So I casually tossed the first unsuccessful sausage aside. It immediately stuck itself to the decking and had to be chiselled and sanded off later. I put on the respirator and carefuilly opened another sausage. This time I was able to spread what looked the right amount of glue on the floor, placed the first row of timber, and started to position the second.

Nowthe theory of a hardwood floor is that the timbers have a tongue-like projection, called "the tongue", on one side, and a groove, called "the groove", on the other, and that the tongue is pressed into the groove so that adjacent timbers are locked together.

All the books and downloaded texts about laying hardwood floors skate over this point. They make a great feast about lining everything up according to the starter line you've marked on the floor and about allowing for expansion by leaving a little gap at each end. What none of them even hints at is that the tongue has no desire or intention of fitting into the groove. It's as if the grooves are cut in imperial and the tongues are shaped in metric and are minutely, but seriously, a millimicrosmidgeon too big to fit.

Either the grorves are too small for the tongues, or the tongues are too big for the grooves. it doesn't matter because they still don't fit together.

You can edge one end in, and then as you try to encourage the two pieces to mate, the end that was in will pop out and the two boards will lie there, expensively, not joined, separated, unready, and sitting on a bed of rapidly setting glue. You may find that you can get each end in positon, and then the board bows and the centre simply won't slot in no matter how big a hammer you take to it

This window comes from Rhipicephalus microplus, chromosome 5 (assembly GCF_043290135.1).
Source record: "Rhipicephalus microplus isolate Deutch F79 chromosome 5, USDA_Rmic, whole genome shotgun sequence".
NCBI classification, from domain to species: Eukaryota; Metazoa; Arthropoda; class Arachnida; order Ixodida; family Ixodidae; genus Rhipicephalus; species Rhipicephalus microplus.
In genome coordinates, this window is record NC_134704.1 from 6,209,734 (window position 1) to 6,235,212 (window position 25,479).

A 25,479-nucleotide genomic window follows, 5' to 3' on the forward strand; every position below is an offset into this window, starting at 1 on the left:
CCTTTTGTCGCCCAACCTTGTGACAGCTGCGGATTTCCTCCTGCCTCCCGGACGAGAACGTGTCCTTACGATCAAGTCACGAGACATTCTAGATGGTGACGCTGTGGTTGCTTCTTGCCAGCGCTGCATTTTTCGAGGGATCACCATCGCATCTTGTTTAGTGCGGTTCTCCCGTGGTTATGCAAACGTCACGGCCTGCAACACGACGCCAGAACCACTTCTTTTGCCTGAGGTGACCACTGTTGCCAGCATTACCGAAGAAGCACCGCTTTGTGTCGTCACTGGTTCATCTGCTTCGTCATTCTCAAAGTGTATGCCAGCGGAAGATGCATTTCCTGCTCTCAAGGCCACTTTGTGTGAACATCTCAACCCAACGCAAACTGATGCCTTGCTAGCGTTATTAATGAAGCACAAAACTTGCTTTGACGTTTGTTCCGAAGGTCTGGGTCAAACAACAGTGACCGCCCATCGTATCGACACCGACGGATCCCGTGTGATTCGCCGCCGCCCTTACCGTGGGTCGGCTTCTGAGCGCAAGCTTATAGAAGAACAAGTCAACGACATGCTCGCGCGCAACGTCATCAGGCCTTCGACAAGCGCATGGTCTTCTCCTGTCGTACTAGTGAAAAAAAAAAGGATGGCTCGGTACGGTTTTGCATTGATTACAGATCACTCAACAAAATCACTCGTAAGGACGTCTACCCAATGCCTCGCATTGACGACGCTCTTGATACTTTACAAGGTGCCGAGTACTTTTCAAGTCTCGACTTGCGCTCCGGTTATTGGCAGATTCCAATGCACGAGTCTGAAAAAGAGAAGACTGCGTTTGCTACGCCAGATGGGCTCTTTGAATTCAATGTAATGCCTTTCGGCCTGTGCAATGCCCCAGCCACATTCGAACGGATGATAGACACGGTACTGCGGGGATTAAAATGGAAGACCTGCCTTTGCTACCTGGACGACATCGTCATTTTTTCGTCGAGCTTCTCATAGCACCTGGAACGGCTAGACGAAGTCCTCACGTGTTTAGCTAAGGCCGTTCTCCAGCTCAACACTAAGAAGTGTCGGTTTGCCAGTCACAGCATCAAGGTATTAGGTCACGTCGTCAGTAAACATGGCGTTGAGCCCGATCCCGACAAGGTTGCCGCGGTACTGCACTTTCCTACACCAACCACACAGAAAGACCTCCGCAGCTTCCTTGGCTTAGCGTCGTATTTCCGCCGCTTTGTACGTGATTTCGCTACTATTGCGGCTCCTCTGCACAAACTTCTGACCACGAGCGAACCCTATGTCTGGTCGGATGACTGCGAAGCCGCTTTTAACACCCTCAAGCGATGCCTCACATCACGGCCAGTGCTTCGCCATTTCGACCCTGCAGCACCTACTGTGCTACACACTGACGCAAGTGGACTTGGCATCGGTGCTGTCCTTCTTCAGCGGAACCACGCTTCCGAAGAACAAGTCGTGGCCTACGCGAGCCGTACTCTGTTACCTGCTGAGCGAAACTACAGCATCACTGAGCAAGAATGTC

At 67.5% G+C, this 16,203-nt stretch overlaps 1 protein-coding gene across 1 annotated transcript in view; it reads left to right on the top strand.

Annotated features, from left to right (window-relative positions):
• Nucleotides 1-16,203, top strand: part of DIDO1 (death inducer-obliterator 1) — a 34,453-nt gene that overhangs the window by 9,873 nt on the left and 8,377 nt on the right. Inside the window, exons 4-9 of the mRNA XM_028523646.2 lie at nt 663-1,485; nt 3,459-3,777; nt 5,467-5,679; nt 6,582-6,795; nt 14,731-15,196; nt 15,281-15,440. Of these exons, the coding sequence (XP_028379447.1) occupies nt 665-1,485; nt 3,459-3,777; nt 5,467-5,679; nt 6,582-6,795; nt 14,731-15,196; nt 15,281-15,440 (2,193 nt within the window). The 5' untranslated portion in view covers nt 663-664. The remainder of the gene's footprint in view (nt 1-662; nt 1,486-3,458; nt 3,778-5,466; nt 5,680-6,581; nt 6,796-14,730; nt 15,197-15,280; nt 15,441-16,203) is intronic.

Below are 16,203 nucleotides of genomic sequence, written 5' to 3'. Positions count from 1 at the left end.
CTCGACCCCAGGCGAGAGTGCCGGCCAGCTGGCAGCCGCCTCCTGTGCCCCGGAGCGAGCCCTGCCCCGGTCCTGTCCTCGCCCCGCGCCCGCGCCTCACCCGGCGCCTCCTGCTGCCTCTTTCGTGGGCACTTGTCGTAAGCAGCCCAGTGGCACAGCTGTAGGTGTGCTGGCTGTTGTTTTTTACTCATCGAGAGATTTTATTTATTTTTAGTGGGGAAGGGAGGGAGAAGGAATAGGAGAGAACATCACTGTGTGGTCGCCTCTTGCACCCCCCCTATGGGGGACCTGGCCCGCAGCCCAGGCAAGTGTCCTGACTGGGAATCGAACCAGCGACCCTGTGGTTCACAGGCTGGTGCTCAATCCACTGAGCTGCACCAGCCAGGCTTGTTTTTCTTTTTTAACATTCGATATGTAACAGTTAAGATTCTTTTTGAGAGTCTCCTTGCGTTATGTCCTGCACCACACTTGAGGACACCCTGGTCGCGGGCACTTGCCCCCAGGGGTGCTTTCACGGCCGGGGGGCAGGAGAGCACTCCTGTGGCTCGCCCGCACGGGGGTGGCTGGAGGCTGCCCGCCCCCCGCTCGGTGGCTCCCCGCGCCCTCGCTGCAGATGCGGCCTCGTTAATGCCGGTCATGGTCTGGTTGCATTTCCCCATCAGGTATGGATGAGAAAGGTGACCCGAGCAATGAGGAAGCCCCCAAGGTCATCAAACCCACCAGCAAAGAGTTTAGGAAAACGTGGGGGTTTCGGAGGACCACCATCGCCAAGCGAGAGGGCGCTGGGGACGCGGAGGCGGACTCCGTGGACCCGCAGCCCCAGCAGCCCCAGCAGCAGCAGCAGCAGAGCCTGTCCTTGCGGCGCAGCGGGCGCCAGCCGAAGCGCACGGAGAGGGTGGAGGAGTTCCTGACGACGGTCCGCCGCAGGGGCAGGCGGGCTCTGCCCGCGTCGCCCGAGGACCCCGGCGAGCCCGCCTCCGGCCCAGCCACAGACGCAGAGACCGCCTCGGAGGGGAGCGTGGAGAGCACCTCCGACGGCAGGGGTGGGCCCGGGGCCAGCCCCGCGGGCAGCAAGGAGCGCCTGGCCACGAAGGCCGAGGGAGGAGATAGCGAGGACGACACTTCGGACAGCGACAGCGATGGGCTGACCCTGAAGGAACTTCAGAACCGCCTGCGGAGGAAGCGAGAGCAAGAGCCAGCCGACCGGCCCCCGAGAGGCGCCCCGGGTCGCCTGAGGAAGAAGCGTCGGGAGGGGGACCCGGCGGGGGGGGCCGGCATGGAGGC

nyway you can't hit them with a hammer because you'll dent the surface, and it will be obvious to any casual visitor that that this floor has been laid by a person so incompetent that he put a ding in a $30 floorboard because he belted it with a club hammer.

The good news is that eventually I found, by trial and error and yelling, that thumbs and fingers are a perfect protection for the expensive hardwood boards, and the fingernails will grow back eventually.

By this time the glue will have set enough that after two hours you will have laid two boards, that the groove of the second board is entirely free of any taint of the tongue of the first, and that anyway the first board you laid earlier has shifted slightly while you were hammering your fingers and then dancing around the room on one foot rehearsing your knowledge of reproductive language.

The setting process for this kind of glue is called "curing", and this is a chemical change that happens very suddenly at just about the same moment that you realise that the first board you laid is out of line and needs to be moved, and has to be jimmied up off the floor and slowly and deliberately fed into the woodchipping machine.

All of a sudden $10 000 looks like the most reasonable offer you've seen all day....